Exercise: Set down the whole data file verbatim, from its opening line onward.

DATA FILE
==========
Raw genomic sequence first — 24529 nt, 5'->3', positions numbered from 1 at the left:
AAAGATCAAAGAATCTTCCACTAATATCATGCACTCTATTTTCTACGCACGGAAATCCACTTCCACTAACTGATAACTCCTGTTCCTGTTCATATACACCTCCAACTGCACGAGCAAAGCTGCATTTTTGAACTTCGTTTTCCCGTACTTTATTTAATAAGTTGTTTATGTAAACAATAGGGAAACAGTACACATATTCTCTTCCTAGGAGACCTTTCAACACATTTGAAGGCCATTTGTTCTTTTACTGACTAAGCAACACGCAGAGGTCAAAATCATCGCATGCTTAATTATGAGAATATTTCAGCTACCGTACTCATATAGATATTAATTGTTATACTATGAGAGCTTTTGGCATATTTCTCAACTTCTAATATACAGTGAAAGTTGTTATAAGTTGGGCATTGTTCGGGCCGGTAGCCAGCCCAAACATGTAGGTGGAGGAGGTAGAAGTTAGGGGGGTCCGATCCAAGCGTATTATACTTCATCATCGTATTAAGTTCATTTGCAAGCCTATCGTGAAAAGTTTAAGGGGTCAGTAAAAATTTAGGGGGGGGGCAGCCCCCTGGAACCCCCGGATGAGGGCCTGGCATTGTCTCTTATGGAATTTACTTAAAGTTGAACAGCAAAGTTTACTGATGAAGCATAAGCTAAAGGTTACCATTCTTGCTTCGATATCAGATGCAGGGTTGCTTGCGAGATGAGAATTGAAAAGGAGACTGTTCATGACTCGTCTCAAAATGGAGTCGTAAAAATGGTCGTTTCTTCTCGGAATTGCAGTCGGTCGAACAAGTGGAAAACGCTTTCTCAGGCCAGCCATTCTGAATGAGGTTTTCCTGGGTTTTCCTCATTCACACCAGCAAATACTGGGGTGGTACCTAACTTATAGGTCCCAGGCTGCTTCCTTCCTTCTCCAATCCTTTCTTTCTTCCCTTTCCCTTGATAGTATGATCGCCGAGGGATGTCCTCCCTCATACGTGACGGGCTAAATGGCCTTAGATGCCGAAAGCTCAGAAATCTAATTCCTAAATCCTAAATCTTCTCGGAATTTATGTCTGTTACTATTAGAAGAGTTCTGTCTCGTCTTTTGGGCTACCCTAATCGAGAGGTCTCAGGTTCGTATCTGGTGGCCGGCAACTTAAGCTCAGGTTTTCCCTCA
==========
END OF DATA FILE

Raw genomic sequence first — 24529 nt, 5'->3', positions numbered from 1 at the left:
AAAGATCAAAGAATCTTCCACTAATATCATGCACTCTATTTTCTACGCACGGAAATCCACTTCCACTAACTGATAACTCCTGTTCCTGTTCATATACACCTCCAACTGCACGAGCAAAGCTGCATTTTTGAACTTCGTTTTCCCGTACTTTATTTAATAAGTTGTTTATGTAAACAATAGGGAAACAGTACACATATTCTCTTCCTAGGAGACCTTTCAACACATTTGAAGGCCATTTGTTCTTTTACTGACTAAGCAACACGCAGAGGTCAAAATCATCGCATGCTTAATTATGAGAATATTTCAGCTACCGTACTCATATAGATATTAATTGTTATACTATGAGAGCTTTTGGCATATTTCTCAACTTCTAATATACAGTGAAAGTTGTTATAAGTTGGGCATTGTTCGGGCCGGTAGCCAGCCCAAACATGTAGGTGGAGGAGGTAGAAGTTAGGGGGGTCCGATCCAAGCGTATTATACTTCATCATCGTATTAAGTTCATTTGCAAGCCTATCGTGAAAAGTTTAAGGGGTCAGTAAAAATTTAGGGGGGGGGCAGCCCCCTGGAACCCCCGGATGAGGGCCTGGCATTGTCTCTTATGGAATTTACTTAAAGTTGAACAGCAAAGTTTACTGATGAAGCATAAGCTAAAGGTTACCATTCTTGCTTCGATATCAGATGCAGGGTTGCTTGCGAGATGAGAATTGAAAAGGAGACTGTTCATGACTCGTCTCAAAATGGAGTCGTAAAAATGGTCGTTTCTTCTCGGAATTGCAGTCGGTCGAACAAGTGGAAAACGCTTTCTCAGGCCAGCCATTCTGAATGAGGTTTTCCTGGGTTTTCCTCATTCACACCAGCAAATACTGGGGTGGTACCTAACTTATAGGTCCCAGGCTGCTTCCTTCCTTCTCCAATCCTTTCTTTCTTCCCTTTCCCTTGATAGTATGATCGCCGAGGGATGTCCTCCCTCATACGTGACGGGCTAAATGGCCTTAGATGCCGAAAGCTCAGAAATCTAATTCCTAAATCCTAAATCTTCTCGGAATTTATGTCTGTTACTATTAGAAGAGTTCTGTCTCGTCTTTTGGGCTACCCTAATCGAGAGGTCTCAGGTTCGTATCTGGTGGCCGGCAACTTAAGCTCAGGTTTTCCCTCA